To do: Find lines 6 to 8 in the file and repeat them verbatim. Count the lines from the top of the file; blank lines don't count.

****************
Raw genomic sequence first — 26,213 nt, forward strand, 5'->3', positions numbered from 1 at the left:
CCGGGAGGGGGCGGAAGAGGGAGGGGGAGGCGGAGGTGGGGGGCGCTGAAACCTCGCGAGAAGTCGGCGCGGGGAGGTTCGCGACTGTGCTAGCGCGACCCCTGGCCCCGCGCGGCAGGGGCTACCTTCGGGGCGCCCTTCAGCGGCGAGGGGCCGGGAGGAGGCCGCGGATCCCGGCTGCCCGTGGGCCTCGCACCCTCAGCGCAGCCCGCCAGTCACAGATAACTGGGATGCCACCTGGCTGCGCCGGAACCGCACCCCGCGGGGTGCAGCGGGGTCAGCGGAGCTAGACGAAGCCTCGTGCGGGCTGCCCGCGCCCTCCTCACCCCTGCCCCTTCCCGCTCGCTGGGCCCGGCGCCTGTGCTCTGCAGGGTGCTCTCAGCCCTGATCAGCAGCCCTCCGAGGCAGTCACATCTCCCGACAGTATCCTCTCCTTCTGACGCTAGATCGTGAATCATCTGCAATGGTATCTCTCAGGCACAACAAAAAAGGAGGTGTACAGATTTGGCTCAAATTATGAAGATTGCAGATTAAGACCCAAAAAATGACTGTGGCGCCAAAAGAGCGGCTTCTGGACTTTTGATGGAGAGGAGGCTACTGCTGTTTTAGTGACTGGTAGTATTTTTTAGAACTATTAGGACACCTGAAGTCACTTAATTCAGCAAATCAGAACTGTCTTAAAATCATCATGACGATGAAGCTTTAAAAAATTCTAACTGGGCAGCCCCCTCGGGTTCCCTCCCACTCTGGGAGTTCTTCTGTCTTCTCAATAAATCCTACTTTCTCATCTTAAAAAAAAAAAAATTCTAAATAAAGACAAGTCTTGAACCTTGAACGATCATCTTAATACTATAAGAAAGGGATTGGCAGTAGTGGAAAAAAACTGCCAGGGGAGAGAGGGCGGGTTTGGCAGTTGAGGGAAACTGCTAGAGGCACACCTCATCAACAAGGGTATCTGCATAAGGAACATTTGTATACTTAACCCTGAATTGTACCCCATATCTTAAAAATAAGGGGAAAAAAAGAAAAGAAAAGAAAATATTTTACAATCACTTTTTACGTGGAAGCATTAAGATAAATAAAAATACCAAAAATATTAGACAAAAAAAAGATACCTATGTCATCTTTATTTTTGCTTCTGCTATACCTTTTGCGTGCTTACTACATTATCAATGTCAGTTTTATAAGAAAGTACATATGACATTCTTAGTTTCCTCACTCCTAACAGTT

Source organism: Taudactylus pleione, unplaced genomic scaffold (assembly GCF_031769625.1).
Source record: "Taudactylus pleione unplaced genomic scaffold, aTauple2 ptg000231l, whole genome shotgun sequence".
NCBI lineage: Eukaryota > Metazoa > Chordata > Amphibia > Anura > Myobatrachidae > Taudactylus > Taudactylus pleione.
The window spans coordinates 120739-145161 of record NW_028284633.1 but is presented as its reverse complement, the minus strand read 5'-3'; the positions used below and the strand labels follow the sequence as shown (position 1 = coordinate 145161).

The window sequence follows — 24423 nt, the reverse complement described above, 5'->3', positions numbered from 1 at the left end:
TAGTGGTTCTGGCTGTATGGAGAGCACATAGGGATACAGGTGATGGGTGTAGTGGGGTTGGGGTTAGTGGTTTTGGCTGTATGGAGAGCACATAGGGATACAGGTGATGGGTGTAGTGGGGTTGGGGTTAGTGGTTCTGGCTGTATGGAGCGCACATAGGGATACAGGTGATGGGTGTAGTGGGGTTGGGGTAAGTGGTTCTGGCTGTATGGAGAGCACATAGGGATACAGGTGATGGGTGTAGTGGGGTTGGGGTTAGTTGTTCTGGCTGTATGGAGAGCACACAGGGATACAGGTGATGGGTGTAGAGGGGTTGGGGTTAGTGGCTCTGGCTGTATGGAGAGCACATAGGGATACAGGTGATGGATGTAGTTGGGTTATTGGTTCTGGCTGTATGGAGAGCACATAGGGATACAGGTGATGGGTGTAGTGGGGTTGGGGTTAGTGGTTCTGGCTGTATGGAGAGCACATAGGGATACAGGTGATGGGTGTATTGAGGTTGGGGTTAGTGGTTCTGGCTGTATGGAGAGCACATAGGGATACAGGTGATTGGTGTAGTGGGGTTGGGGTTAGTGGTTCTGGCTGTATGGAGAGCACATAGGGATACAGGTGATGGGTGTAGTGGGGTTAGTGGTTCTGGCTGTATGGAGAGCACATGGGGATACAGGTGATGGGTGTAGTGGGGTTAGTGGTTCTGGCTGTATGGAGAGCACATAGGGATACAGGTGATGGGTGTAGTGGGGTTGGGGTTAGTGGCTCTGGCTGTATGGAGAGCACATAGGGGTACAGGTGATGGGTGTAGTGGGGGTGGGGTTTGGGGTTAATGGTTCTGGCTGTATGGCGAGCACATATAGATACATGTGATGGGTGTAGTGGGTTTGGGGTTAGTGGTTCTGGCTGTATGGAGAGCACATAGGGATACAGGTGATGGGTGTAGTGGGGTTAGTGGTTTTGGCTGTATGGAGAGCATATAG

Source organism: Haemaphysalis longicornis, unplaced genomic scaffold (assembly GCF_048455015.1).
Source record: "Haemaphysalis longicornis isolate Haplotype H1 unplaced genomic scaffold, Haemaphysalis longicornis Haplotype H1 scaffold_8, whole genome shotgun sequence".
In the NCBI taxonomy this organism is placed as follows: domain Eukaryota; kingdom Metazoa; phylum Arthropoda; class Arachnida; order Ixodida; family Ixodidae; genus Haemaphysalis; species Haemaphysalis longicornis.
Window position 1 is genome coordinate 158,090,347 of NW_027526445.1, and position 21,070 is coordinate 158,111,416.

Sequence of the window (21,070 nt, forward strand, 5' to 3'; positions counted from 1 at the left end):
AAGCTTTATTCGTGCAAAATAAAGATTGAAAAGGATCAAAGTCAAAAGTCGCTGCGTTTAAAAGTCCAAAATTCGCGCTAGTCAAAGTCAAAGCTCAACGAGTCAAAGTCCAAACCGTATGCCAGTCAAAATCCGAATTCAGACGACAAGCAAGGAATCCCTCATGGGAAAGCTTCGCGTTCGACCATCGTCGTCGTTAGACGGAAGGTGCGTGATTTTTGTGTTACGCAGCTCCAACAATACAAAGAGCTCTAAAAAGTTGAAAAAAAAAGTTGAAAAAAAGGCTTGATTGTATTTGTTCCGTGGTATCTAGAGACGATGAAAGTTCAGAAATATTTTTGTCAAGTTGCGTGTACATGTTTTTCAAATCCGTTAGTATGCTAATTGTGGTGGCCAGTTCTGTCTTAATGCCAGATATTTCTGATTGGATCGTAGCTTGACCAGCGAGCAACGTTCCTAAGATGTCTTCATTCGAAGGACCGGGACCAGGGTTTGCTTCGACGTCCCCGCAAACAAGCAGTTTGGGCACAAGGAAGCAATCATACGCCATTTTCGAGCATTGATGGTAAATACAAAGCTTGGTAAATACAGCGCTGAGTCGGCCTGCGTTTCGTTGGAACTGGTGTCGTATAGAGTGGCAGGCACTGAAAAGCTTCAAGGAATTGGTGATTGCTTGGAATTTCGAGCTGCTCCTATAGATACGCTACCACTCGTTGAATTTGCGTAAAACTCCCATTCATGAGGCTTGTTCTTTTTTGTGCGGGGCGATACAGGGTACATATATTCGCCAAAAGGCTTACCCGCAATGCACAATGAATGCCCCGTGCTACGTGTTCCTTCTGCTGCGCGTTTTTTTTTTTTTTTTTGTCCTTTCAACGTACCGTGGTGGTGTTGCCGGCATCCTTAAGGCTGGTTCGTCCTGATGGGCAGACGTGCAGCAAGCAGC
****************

The window spans coordinates 120739-145161 of record NW_028284633.1 but is presented as its reverse complement, the minus strand read 5'-3'; the positions used below and the strand labels follow the sequence as shown (position 1 = coordinate 145161).

The window sequence follows — 24423 nt, the reverse complement described above, 5'->3', positions numbered from 1 at the left end:
TAGTGGTTCTGGCTGTATGGAGAGCACATAGGGATACAGGTGATGGGTGTAGTGGGGTTGGGGTTAGTGGTTTTGGCTGTATGGAGAGCACATAGGGATACAGGTGATGGGTGTAGTGGGGTTGGGGTTAGTGGTTCTGGCTGTATGGAGCGCACATAGGGATACAGGTGATGGGTGTAGTGGGGTTGGGGTAAGTGGTTCTGGCTGTATGGAGAGCACATAGGGATACAGGTGATGGGTGTAGTGGGGTTGGGGTTAGTTGTTCTGGCTGTATGGAGAGCACACAGGGATACAGGTGATGGGTGTAGAGGGGTTGGGGTTAGTGGCTCTGGCTGTATGGAGAGCACATAGGGATACAGGTGATGGATGTAGTTGGGTTATTGGTTCTGGCTGTATGGAGAGCACATAGGGATACAGGTGATGGGTGTAGTGGGGTTGGGGTTAGTGGTTCTGGCTGTATGGAGAGCACATAGGGATACAGGTGATGGGTGTATTGAGGTTGGGGTTAGTGGTTCTGGCTGTATGGAGAGCACATAGGGATACAGGTGATTGGTGTAGTGGGGTTGGGGTTAGTGGTTCTGGCTGTATGGAGAGCACATAGGGATACAGGTGATGGGTGTAGTGGGGTTAGTGGTTCTGGCTGTATGGAGAGCACATGGGGATACAGGTGATGGGTGTAGTGGGGTTAGTGGTTCTGGCTGTATGGAGAGCACATAGGGATACAGGTGATGGGTGTAGTGGGGTTGGGGTTAGTGGCTCTGGCTGTATGGAGAGCACATAGGGGTACAGGTGATGGGTGTAGTGGGGGTGGGGTTTGGGGTTAATGGTTCTGGCTGTATGGCGAGCACATATAGATACATGTGATGGGTGTAGTGGGTTTGGGGTTAGTGGTTCTGGCTGTATGGAGAGCACATAGGGATACAGGTGATGGGTGTAGTGGGGTTAGTGGTTTTGGCTGTATGGAGAGCATATAG